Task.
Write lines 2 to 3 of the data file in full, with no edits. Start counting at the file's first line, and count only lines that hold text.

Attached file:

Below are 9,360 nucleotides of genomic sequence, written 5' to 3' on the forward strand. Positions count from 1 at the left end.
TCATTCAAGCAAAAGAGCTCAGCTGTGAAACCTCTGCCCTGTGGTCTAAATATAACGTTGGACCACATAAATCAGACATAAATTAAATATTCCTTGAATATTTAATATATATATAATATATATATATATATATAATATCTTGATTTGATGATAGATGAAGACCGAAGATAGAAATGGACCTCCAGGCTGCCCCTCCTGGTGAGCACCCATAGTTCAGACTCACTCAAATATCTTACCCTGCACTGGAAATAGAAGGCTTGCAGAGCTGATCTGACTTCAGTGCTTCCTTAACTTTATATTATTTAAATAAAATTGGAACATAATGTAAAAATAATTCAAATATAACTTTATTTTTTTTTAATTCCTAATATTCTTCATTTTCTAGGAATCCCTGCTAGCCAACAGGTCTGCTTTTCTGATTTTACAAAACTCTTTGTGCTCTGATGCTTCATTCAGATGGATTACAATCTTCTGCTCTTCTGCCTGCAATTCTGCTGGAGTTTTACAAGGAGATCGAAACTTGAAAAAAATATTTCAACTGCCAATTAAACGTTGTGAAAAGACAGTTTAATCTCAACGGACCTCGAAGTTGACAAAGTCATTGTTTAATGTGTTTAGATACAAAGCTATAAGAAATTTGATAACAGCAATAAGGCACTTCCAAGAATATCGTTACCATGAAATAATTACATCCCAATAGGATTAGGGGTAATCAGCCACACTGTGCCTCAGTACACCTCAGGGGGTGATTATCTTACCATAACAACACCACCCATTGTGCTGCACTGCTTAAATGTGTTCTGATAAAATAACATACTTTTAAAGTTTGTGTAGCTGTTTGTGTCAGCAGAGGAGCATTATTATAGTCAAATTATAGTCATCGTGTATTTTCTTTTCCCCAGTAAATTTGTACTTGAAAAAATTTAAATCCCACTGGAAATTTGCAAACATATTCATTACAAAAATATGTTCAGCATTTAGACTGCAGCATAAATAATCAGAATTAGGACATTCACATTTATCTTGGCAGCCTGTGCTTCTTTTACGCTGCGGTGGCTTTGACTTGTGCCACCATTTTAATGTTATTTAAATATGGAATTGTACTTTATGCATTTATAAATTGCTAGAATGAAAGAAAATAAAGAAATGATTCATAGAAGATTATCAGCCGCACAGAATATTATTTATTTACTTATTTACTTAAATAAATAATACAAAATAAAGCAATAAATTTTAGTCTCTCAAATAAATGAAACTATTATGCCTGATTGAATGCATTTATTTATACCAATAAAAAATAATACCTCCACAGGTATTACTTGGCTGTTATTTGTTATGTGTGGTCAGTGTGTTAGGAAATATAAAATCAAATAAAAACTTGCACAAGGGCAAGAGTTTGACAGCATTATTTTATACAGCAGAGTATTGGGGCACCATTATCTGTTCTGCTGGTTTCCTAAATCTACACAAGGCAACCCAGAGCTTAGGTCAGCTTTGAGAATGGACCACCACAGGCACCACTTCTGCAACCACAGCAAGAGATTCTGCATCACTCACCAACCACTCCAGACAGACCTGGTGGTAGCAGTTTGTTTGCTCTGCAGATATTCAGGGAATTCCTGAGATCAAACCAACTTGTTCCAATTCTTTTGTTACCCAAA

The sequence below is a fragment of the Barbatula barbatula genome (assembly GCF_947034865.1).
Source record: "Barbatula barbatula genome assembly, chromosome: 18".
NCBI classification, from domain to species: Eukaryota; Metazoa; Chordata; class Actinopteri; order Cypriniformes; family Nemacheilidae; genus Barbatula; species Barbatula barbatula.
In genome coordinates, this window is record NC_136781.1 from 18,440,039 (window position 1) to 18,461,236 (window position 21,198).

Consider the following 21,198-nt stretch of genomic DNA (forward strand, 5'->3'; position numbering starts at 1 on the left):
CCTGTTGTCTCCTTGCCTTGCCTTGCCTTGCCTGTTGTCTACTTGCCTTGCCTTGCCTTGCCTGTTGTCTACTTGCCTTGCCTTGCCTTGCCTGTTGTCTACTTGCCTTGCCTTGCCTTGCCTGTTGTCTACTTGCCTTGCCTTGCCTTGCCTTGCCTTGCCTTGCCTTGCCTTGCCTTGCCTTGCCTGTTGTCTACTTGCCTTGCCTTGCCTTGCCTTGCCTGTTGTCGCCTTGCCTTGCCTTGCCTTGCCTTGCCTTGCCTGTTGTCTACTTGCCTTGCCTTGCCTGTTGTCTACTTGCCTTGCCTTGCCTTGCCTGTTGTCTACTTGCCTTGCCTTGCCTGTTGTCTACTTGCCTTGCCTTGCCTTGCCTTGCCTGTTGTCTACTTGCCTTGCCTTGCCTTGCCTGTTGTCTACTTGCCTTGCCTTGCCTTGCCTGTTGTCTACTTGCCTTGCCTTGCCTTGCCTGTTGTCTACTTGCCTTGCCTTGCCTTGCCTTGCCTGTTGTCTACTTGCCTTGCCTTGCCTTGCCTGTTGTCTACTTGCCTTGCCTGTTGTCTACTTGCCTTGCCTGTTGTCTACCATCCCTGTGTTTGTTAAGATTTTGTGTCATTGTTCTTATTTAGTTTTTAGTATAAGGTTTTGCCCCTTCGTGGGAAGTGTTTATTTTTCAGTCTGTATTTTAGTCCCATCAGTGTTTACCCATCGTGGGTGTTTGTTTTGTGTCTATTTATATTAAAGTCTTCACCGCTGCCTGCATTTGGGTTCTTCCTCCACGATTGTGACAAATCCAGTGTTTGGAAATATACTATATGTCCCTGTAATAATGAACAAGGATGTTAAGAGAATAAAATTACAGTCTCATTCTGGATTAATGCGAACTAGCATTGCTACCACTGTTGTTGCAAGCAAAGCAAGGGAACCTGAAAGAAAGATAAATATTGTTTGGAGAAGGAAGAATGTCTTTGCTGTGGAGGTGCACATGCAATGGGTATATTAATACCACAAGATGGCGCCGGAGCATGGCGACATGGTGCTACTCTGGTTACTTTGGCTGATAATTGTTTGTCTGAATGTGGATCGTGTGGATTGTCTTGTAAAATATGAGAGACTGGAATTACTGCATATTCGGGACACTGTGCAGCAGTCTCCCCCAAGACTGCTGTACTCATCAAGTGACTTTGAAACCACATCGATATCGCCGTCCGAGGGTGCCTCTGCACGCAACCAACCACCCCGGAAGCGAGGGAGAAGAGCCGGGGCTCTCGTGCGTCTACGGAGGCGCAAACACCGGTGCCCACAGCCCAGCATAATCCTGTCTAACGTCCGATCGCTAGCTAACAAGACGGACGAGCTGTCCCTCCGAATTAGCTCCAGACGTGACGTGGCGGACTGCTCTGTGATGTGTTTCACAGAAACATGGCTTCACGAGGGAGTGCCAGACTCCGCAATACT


TCATTCAAGCAAAAGAGCTCAGCTGTGAAACCTCTGCCCTGTGGTCTAAATATAACGTTGGACCACATAAATCAGACATAAATTAAATATTCCTTGAATATTTAATATATATATAATATATATATATATATATAATATCTTGATTTGATGATAGATGAAGACCGAAGATAGAAATGGACCTCCAGGCTGCCCCTCCTGGTGAGCACCCATAGTTCAGACTCACTCAAATATCTTACCCTGCACTGGAAATAGAAGGCTTGCAGAGCTGATCTGACTTCAGTGCTTCCTTAACTTTATATTATTTAAATAAAATTGGAACATAATGTAAAAATAATTCAAATATAACTTTATTTTTTTTTAATTCCTAATATTCTTCATTTTCTAGGAATCCCTGCTAGCCAACAGGTCTGCTTTTCTGATTTTACAAAACTCTTTGTGCTCTGATGCTTCATTCAGATGGATTACAATCTTCTGCTCTTCTGCCTGCAATTCTGCTGGAGTTTTACAAGGAGATCGAAACTTGAAAAAAATATTTCAACTGCCAATTAAACGTTGTGAAAAGACAGTTTAATCTCAACGGACCTCGAAGTTGACAAAGTCATTGTTTAATGTGTTTAGATACAAAGCTATAAGAAATTTGATAACAGCAATAAGGCACTTCCAAGAATATCGTTACCATGAAATAATTACATCCCAATAGGATTAGGGGTAATCAGCCACACTGTGCCTCAGTACACCTCAGGGGGTGATTATCTTACCATAACAACACCACCCATTGTGCTGCACTGCTTAAATGTGTTCTGATAAAATAACATACTTTTAAAGTTTGTGTAGCTGTTTGTGTCAGCAGAGGAGCATTATTATAGTCAAATTATAGTCATCGTGTATTTTCTTTTCCCCAGTAAATTTGTACTTGAAAAAATTTAAATCCCACTGGAAATTTGCAAACATATTCATTACAAAAATATGTTCAGCATTTAGACTGCAGCATAAATAATCAGAATTAGGACATTCACATTTATCTTGGCAGCCTGTGCTTCTTTTACGCTGCGGTGGCTTTGACTTGTGCCACCATTTTAATGTTATTTAAATATGGAATTGTACTTTATGCATTTATAAATTGCTAGAATGAAAGAAAATAAAGAAATGATTCATAGAAGATTATCAGCCGCACAGAATATTATTTATTTACTTATTTACTTAAATAAATAATACAAAATAAAGCAATAAATTTTAGTCTCTCAAATAAATGAAACTATTATGCCTGATTGAATGCATTTATTTATACCAATAAAAAATAATACCTCCACAGGTATTACTTGGCTGTTATTTGTTATGTGTGGTCAGTGTGTTAGGAAATATAAAATCAAATAAAAACTTGCACAAGGGCAAGAGTTTGACAGCATTATTTTATACAGCAGAGTATTGGGGCACCATTATCTGTTCTGCTGGTTTCCTAAATCTACACAAGGCAACCCAGAGCTTAGGTCAGCTTTGAGAATGGACCACCACAGGCACCACTTCTGCAACCACAGCAAGAGATTCTGCATCACTCACCAACCACTCCAGACAGACCTGGTGGTAGCAGTTTGTTTGCTCTGCAGATATTCAGGGAATTCCTGAGATCAAACCAACTTGTTCCAATTCTTTTGTTACCCAAA

The sequence below is a fragment of the Barbatula barbatula genome (assembly GCF_947034865.1).